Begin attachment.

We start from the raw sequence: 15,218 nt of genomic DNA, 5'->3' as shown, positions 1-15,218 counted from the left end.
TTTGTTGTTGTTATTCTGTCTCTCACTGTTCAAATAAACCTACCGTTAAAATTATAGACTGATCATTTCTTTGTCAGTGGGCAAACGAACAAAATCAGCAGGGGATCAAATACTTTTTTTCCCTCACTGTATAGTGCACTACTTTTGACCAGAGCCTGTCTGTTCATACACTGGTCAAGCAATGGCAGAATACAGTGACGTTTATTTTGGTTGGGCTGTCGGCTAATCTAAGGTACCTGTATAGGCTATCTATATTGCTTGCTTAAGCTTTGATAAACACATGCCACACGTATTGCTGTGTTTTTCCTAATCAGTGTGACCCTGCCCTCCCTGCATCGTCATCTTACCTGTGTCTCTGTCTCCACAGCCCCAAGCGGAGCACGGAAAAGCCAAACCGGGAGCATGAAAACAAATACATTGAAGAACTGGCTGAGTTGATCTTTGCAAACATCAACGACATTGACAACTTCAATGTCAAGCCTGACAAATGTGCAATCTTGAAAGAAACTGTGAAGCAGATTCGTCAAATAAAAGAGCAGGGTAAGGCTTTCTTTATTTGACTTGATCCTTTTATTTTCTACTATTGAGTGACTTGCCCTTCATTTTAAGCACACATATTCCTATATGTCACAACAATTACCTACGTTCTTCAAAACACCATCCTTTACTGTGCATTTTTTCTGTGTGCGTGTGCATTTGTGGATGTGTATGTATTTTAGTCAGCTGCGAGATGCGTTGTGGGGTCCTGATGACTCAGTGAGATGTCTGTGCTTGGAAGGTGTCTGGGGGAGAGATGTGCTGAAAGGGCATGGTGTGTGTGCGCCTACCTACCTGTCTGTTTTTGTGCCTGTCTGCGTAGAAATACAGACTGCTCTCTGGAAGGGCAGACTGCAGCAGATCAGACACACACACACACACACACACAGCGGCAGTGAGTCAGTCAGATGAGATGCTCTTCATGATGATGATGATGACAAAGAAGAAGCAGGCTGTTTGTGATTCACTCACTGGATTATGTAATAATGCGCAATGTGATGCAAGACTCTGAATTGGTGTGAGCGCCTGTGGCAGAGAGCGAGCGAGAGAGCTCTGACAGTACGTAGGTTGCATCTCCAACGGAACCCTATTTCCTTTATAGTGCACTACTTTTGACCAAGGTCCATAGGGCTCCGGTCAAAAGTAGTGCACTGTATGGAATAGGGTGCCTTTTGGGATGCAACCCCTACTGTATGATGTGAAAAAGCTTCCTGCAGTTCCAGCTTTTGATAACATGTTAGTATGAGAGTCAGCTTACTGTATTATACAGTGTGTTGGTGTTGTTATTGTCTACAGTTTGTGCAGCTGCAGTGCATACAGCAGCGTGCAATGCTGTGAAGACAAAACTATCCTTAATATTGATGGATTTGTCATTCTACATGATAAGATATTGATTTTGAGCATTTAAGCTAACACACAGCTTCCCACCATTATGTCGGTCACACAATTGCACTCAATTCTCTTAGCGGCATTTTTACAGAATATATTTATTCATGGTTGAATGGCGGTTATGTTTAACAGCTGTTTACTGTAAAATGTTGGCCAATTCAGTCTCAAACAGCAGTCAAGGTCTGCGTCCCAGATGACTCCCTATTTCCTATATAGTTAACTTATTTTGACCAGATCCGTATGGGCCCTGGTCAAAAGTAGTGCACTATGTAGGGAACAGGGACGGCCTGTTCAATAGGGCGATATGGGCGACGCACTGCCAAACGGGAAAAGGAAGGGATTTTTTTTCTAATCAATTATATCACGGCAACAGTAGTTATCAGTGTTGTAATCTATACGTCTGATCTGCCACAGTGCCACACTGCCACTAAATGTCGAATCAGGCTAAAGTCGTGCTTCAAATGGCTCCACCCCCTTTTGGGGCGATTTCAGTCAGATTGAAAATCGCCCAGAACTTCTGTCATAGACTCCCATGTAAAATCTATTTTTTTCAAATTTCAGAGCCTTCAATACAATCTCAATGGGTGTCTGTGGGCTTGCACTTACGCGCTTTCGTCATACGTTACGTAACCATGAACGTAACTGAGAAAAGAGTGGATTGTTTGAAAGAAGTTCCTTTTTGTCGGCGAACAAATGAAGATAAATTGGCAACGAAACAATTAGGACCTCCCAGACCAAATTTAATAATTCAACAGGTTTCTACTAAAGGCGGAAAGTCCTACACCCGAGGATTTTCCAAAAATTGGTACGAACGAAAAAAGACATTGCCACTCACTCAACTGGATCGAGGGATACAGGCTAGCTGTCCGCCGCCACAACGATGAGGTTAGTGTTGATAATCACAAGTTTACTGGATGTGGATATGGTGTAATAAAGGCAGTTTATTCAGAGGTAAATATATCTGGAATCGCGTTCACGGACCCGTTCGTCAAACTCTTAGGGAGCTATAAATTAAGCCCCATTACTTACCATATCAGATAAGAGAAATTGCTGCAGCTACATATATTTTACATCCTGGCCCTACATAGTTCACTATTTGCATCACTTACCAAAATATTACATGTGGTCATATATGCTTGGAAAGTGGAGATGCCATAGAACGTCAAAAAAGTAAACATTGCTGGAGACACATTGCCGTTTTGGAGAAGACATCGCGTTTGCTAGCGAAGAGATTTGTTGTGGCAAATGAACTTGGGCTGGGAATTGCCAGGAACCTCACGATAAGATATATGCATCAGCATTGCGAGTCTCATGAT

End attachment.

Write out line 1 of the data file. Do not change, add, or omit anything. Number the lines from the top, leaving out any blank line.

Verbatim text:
We start from the raw sequence: 15,218 nt of genomic DNA, 5'->3' as shown, positions 1-15,218 counted from the left end.